Appendicitis racial disparities mostly unexplained
NEW YORK (Reuters Health) - Poverty and unfavorable health insurance account for only a small portion of the gap in the number of white versus Hispanic or black children who end up with a burst appendix, according to a new study.
Some previous research has explained the fact that black and Hispanic children are more likely to have their appendix rupture by pointing to signs of poor health care access, including being uninsured, having public assistance insurance or having a low socioeconomic status.
But the latest report finds that the main reasons for these disparities "are anybody's guess," said lead author Dr. Edward Livingston, a professor at the University of Texas Southwestern Medical Center in Dallas who analyzed more than half a million hospital admissions for appendicitis.
The condition means inflammation of the appendix, a pocket of tissue attached to the intestine, and in some cases the little organ can rupture. To prevent severe infections, quick surgery is needed to remove the appendix before it bursts.
Among adults, Livingston and a colleague found no differences between white, black or Hispanic patients in the proportion of those whose appendix had burst before they could get surgery.
Children, however, did show differences depending on their race: 27 out of every 100 white kids, 35 out of every 100 black kids, and 36 out of every 100 Hispanic kids had a ruptured appendix.
Medicaid insurance -- the government-subsidized health insurance for the poor -- was associated with having a burst appendix, as was poverty itself.
But when Livingston and his partner looked at the numbers more closely, they found that health insurance explained only 12 percent and family income explained only seven percent of the difference between the white and black children.
Between white and Hispanic kids, age explained about one third of the difference, with Hispanic children's younger ages putting them at a higher risk of having a ruptured appendix.
Income and health insurance contributed about the same to the differences as between white and black kids.
"Using a very large database we found that the factors that go along with health care access, like minority status or low socioeconomic status or unfavorable health insurance, really didn't explain the difference in perforation rates at all," Livingston told Reuters Health.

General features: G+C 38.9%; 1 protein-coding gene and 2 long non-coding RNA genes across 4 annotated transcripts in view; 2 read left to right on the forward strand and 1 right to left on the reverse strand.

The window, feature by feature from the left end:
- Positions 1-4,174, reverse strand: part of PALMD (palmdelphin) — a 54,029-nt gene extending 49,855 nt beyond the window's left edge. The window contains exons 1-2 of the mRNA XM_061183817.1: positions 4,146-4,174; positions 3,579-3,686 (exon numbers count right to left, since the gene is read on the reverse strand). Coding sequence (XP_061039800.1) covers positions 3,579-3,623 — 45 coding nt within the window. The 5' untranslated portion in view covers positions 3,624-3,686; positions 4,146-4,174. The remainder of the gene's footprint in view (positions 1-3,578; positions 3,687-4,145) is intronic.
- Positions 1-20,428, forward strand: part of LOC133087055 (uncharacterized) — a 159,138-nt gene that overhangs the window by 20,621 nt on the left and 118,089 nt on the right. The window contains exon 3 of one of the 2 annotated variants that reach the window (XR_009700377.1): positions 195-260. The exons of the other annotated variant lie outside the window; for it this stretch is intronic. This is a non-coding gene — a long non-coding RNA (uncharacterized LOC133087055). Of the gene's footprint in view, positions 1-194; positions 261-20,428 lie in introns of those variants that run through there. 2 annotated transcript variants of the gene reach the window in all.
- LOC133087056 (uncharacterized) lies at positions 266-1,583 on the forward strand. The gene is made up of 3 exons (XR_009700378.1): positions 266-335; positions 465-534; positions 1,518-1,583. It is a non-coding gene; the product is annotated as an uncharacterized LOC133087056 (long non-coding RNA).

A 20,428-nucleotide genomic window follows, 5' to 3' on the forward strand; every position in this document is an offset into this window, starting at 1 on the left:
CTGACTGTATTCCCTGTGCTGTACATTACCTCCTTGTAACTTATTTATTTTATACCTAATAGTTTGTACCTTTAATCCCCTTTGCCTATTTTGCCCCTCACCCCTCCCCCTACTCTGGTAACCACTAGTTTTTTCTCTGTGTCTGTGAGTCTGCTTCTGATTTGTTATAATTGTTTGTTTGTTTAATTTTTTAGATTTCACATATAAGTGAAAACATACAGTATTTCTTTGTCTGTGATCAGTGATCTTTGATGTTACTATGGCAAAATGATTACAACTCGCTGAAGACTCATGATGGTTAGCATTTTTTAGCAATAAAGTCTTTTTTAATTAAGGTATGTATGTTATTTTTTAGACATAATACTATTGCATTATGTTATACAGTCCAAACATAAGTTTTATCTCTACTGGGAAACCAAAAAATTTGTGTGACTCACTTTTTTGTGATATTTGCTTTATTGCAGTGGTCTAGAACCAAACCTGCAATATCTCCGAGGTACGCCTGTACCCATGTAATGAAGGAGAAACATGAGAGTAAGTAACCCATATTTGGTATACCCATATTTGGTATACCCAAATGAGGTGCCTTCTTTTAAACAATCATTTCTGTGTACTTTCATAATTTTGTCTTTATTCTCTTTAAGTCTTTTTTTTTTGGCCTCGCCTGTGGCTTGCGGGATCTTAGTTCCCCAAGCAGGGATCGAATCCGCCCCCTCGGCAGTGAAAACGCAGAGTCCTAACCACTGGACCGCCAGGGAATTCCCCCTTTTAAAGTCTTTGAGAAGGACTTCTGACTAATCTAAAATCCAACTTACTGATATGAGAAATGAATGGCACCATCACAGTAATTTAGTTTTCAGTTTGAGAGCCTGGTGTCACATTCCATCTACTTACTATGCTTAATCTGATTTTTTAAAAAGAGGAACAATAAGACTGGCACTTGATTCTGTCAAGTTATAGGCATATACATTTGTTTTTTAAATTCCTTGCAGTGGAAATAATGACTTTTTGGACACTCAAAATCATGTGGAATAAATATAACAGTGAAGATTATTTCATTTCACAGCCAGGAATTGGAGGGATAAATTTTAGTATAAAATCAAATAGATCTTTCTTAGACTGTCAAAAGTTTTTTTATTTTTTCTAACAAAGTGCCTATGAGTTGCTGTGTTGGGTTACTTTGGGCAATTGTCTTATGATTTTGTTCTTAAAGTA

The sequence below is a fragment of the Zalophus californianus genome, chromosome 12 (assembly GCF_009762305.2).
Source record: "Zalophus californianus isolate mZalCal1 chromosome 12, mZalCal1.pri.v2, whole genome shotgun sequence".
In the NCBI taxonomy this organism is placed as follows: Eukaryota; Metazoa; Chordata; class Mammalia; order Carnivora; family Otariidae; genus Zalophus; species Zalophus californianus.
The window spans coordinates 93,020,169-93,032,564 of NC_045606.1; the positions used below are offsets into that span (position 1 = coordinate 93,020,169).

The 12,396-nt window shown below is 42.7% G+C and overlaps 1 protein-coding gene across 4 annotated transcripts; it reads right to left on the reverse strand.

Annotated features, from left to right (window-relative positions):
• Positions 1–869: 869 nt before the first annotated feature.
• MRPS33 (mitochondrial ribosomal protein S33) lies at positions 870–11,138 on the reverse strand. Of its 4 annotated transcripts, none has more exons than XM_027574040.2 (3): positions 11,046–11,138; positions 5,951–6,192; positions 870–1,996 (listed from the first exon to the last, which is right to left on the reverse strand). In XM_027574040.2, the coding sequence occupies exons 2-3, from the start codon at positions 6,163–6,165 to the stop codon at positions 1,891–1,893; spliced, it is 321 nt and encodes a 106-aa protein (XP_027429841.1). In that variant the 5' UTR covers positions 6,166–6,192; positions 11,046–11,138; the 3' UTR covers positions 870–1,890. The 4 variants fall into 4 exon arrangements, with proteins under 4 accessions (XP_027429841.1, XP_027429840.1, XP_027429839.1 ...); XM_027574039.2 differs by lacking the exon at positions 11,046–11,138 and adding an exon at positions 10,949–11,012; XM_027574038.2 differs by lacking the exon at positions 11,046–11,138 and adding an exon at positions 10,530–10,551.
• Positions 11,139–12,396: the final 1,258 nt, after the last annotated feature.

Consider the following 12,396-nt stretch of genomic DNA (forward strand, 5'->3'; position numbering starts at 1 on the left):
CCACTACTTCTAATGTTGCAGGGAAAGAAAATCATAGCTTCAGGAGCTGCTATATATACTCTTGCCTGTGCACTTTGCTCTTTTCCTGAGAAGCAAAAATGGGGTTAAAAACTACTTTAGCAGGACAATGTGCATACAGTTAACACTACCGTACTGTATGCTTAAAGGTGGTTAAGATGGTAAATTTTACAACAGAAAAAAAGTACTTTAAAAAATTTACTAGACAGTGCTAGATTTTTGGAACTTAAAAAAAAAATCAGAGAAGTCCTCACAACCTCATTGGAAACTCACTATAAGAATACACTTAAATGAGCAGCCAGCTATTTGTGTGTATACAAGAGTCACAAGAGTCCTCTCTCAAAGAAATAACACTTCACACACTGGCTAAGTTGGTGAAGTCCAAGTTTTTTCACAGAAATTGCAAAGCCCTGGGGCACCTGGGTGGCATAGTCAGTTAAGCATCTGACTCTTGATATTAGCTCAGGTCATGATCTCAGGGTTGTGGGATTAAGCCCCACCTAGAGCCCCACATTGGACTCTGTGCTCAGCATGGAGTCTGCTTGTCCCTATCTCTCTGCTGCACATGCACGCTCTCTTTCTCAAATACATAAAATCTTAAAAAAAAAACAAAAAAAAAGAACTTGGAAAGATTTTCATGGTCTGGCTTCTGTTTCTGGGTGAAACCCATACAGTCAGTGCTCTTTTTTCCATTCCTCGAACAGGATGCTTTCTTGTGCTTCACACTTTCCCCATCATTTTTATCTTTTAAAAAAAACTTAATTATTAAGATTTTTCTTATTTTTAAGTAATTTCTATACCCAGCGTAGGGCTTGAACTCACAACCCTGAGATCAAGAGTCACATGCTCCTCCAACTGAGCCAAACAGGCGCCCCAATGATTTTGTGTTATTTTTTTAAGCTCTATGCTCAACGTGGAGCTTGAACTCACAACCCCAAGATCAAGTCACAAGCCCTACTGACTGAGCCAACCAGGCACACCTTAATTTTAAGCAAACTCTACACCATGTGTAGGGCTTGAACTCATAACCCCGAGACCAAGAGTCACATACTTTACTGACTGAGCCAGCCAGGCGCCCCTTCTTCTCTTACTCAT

Livingston said it's unclear what might be the main contributors to the higher rates of appendix rupture, but that genetics could be a culprit.
Certain genes might make people more susceptible to having a burst appendix, and perhaps those genes are more frequent among black or Hispanic populations, he speculated.
Dr. Benedict Nwomeh, a pediatric surgeon at Nationwide Children's Hospital in Columbus, Ohio, said there is little evidence at this point to support the idea that biological differences put black or Hispanic kids at a higher risk of a ruptured appendix.
"The useful contribution of this paper is to say, 'we have this disparity, and if we're trying to solve this, we shouldn't be looking only at correcting disparities in insurance or income,'" said Nwomeh, who was not involved in this study.
The researchers write in their report, published in the Archives of Surgery, that appendix rupture has been used as an indicator of poor health care access.
Livingston said that a more appropriate marker of health care barriers is preventive services, such as cancer screening and counseling to quit smoking.
"Those are the kinds of rates that will be sensitive to access," he said.
SOURCE: bit.ly/ysd3Y9 Archives of Surgery, January 2012.